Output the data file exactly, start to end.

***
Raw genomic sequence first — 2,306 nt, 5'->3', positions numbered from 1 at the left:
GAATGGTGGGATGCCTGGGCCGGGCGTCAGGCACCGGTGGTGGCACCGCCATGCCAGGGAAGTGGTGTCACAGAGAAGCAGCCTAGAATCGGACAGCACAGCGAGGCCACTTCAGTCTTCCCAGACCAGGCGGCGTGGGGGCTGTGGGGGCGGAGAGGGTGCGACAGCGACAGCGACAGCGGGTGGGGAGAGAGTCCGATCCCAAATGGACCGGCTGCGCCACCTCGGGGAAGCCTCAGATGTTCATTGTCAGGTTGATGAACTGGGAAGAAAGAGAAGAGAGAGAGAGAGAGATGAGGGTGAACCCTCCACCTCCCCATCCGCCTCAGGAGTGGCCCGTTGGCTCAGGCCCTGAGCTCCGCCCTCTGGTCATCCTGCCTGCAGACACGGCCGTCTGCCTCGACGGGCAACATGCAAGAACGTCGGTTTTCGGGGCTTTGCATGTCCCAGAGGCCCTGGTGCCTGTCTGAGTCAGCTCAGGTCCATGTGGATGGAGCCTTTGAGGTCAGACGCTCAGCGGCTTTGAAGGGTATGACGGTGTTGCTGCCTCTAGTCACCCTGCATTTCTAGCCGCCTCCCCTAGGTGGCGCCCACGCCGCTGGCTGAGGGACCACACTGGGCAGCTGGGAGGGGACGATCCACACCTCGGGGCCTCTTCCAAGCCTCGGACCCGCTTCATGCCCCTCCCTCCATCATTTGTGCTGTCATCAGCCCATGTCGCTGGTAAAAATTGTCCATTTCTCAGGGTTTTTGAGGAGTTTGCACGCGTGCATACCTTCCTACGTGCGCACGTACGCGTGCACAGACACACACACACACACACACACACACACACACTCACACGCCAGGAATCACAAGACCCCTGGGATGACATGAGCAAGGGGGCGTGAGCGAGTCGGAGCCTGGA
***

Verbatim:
Raw genomic sequence first — 2,306 nt, 5'->3', positions numbered from 1 at the left:
GAATGGTGGGATGCCTGGGCCGGGCGTCAGGCACCGGTGGTGGCACCGCCATGCCAGGGAAGTGGTGTCACAGAGAAGCAGCCTAGAATCGGACAGCACAGCGAGGCCACTTCAGTCTTCCCAGACCAGGCGGCGTGGGGGCTGTGGGGGCGGAGAGGGTGCGACAGCGACAGCGACAGCGGGTGGGGAGAGAGTCCGATCCCAAATGGACCGGCTGCGCCACCTCGGGGAAGCCTCAGATGTTCATTGTCAGGTTGATGAACTGGGAAGAAAGAGAAGAGAGAGAGAGAGAGATGAGGGTGAACCCTCCACCTCCCCATCCGCCTCAGGAGTGGCCCGTTGGCTCAGGCCCTGAGCTCCGCCCTCTGGTCATCCTGCCTGCAGACACGGCCGTCTGCCTCGACGGGCAACATGCAAGAACGTCGGTTTTCGGGGCTTTGCATGTCCCAGAGGCCCTGGTGCCTGTCTGAGTCAGCTCAGGTCCATGTGGATGGAGCCTTTGAGGTCAGACGCTCAGCGGCTTTGAAGGGTATGACGGTGTTGCTGCCTCTAGTCACCCTGCATTTCTAGCCGCCTCCCCTAGGTGGCGCCCACGCCGCTGGCTGAGGGACCACACTGGGCAGCTGGGAGGGGACGATCCACACCTCGGGGCCTCTTCCAAGCCTCGGACCCGCTTCATGCCCCTCCCTCCATCATTTGTGCTGTCATCAGCCCATGTCGCTGGTAAAAATTGTCCATTTCTCAGGGTTTTTGAGGAGTTTGCACGCGTGCATACCTTCCTACGTGCGCACGTACGCGTGCACAGACACACACACACACACACACACACACACACACTCACACGCCAGGAATCACAAGACCCCTGGGATGACATGAGCAAGGGGGCGTGAGCGAGTCGGAGCCTGGA